Find information about prohibited job advertisements (ads) and how to report ads that breach these rules.
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Prohibited job ads
Job ads can't include pay rates that are less than employees’ minimum entitlements.
This means that job ads can’t include pay rates that breach:
- the Fair Work Act, or
- a fair work instrument (such as an award or enterprise agreement).
Employers advertising pieceworker positions where the employee would also be entitled to a periodic pay rate (for example, an hourly or weekly pay rate) need to:
- specify the periodic pay rate that applies, or
- state in the ad that a periodic pay rate will apply.
These rules apply from 7 January 2023, regardless of when the ad was originally posted.
You can use our job advertisement template which includes guidance to help employers meet these requirements. Find it and other resources on our Templates.
Example: Job ad with a rate less than the minimum required
Katie is looking for full-time work at a childcare centre. She’s 40-years-old.
Katie sees an ad matching her qualifications and experience, offering $16 per hour.
Katie knows that there is an award that covers the childcare industry. She uses our Pay Calculator to work out the pay rate under the Children’s Services Award that would apply to her.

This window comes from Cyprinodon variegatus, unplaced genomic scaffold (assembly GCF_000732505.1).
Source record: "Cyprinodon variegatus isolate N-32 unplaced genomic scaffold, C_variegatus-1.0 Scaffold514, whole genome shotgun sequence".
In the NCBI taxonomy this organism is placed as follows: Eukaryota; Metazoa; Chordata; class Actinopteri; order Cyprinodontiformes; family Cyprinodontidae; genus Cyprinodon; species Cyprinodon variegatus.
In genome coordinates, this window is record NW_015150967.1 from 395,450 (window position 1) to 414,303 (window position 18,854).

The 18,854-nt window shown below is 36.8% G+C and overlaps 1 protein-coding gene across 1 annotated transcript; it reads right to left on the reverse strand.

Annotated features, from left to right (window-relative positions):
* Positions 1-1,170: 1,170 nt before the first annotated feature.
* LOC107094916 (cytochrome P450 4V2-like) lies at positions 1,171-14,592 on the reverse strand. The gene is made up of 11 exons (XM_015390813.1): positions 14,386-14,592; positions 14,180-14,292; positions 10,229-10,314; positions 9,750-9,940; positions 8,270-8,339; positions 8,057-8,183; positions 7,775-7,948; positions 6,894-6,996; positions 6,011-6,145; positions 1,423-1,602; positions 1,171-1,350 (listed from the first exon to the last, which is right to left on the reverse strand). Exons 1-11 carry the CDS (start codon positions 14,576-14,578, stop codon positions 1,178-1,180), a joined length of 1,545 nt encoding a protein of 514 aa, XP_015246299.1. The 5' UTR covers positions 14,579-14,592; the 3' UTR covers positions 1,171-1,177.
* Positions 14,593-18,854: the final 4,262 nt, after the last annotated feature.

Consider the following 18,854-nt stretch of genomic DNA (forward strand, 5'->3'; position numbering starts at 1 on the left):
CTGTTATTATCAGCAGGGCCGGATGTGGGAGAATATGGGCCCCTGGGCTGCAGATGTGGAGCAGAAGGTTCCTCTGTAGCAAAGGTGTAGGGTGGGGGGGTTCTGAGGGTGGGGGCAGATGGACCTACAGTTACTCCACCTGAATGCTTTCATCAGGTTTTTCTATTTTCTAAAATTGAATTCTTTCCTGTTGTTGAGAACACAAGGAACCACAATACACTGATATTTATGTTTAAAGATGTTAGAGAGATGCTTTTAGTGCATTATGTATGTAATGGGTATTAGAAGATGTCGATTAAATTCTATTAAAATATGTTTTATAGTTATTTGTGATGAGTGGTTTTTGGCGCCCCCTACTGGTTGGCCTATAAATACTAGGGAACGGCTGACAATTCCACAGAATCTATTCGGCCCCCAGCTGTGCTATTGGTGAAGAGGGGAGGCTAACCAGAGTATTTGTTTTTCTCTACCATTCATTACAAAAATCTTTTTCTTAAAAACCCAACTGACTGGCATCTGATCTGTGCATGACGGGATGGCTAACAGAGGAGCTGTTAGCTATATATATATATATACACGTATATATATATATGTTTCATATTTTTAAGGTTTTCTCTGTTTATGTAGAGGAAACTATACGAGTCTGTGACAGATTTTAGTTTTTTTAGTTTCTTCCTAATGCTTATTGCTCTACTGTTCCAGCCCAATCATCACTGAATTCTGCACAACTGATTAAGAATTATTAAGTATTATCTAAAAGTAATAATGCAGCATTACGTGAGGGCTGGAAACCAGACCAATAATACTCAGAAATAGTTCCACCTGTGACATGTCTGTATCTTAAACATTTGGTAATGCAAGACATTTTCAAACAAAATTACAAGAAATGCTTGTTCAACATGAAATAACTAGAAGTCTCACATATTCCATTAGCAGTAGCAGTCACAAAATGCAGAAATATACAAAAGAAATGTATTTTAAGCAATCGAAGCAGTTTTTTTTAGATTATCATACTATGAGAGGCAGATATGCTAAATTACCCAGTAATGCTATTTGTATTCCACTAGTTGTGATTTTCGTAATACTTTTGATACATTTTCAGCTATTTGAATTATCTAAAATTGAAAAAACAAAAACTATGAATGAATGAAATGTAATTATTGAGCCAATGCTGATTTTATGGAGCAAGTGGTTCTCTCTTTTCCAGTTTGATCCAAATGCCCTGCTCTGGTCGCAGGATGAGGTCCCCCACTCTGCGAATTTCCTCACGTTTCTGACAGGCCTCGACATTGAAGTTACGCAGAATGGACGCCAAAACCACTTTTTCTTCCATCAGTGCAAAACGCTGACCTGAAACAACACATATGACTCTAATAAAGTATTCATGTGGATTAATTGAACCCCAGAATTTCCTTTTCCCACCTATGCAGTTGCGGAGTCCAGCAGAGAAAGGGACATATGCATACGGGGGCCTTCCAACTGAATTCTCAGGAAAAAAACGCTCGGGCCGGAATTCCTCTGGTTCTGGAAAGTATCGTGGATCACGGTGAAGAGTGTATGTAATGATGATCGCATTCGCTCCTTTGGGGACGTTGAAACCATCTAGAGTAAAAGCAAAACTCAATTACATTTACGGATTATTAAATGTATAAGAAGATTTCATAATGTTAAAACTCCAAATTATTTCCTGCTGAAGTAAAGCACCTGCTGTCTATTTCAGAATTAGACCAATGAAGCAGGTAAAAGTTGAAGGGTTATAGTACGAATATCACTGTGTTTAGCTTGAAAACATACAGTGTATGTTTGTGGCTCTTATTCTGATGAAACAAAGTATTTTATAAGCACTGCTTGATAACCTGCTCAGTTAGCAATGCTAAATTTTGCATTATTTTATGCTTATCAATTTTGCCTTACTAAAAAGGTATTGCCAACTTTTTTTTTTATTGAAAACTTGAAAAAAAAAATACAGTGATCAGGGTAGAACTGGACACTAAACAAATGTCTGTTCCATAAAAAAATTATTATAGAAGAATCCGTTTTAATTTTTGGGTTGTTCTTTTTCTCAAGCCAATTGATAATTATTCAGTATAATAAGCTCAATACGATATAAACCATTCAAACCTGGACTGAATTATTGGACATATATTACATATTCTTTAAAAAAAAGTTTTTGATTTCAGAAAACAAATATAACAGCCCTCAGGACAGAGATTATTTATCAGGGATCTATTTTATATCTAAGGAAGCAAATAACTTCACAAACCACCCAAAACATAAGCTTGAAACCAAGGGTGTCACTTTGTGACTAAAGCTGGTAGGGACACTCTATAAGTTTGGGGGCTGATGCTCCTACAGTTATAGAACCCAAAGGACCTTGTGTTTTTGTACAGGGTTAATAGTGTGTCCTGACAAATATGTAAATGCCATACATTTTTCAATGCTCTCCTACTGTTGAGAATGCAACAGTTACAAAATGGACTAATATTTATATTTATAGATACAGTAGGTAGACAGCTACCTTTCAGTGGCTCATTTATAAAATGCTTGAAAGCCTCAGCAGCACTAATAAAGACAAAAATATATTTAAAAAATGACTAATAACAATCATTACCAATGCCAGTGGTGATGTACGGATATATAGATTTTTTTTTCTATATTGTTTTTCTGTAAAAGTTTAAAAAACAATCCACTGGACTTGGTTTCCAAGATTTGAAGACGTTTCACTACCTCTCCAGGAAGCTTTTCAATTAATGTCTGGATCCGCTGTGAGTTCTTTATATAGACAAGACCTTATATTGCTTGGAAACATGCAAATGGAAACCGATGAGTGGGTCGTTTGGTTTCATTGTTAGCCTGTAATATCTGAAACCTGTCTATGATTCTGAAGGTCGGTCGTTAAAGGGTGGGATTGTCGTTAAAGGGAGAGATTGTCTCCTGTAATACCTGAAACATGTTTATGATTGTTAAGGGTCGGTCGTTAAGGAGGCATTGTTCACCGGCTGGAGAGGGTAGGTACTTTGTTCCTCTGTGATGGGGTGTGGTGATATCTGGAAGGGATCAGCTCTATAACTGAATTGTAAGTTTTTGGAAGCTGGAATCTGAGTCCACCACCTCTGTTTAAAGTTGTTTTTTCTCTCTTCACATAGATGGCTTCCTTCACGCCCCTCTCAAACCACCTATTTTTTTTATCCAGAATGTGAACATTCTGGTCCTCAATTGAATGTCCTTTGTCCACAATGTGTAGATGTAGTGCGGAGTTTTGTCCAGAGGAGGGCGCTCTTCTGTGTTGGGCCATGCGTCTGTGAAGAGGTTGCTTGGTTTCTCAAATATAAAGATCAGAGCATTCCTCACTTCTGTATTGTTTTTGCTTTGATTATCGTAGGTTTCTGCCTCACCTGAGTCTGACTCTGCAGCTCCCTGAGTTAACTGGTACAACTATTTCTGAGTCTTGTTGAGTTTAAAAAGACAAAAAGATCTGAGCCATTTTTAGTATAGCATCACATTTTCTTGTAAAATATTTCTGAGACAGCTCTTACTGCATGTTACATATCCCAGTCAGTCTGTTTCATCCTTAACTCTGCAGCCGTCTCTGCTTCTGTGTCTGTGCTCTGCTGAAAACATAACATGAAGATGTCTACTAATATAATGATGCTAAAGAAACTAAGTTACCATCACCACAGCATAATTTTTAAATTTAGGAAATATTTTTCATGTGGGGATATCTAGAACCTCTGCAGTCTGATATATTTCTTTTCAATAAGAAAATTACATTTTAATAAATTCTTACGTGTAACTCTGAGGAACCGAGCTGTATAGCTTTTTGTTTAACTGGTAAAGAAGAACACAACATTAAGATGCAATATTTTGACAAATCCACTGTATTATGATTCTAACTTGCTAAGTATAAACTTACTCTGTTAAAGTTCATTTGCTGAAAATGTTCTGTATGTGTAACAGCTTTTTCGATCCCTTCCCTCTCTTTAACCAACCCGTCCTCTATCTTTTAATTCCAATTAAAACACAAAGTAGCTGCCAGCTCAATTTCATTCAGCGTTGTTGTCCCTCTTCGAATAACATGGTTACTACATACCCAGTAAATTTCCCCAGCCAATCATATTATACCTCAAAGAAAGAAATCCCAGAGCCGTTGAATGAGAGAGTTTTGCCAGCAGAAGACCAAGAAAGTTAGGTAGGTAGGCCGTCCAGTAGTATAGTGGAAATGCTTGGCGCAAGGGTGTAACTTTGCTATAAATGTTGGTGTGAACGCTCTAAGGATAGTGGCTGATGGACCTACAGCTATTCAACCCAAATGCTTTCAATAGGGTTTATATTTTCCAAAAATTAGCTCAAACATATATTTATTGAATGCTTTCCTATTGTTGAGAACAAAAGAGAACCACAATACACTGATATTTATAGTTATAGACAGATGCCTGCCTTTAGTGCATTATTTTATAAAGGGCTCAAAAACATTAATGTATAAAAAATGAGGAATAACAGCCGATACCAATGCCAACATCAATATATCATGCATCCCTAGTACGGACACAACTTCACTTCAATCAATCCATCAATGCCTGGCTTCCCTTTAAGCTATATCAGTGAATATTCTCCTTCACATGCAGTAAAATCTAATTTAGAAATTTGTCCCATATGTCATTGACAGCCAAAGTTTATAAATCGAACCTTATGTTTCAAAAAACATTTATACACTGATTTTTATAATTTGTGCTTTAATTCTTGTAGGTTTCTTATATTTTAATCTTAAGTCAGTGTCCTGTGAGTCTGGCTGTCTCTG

Katie finds that the hourly rate offered in the ad is less than the adult pay rate under the Children’s Services Award.
The employer who posted the job ad may be breaching the Fair Work Act.
Employers have to ensure that the pay rate for the role advertised is at least the minimum rate in the applicable award, enterprise agreement, or the National Minimum Wage order if there is no applicable award or agreement.
How to report a prohibited job ad
If you’ve seen a job ad that advertises a rate of pay or employee conditions that could breach the Fair Work Act, an award or enterprise agreement, you can make an anonymous report to us.
Information to include
When reporting this, please include information about:
- the job advertised
- the pay rate and/or conditions being offered
- when and where you saw the ad and a link to the ad if you have one.
Please note that you can’t attach documents or photos when making a report.
When you make an anonymous report, we won't contact you but your information will help us plan our current and future education and enforcement activities.
Example: Reporting a prohibited job ad
Brett is looking for work as a part-time shop assistant. He sees an ad online for a part-time adult retail worker in a clothing store offering $15 per hour.
Brett knows that most retail businesses are covered by the Retail Award. He uses our Pay Calculator to check pay rates in the Retail Award and finds that $15 per hour is too low for what an adult part-time employee should be paid under the award.
Brett is concerned that the job ad isn’t complying with workplace laws. He makes a note of the website address and makes an anonymous report to us (the Fair Work Ombudsman).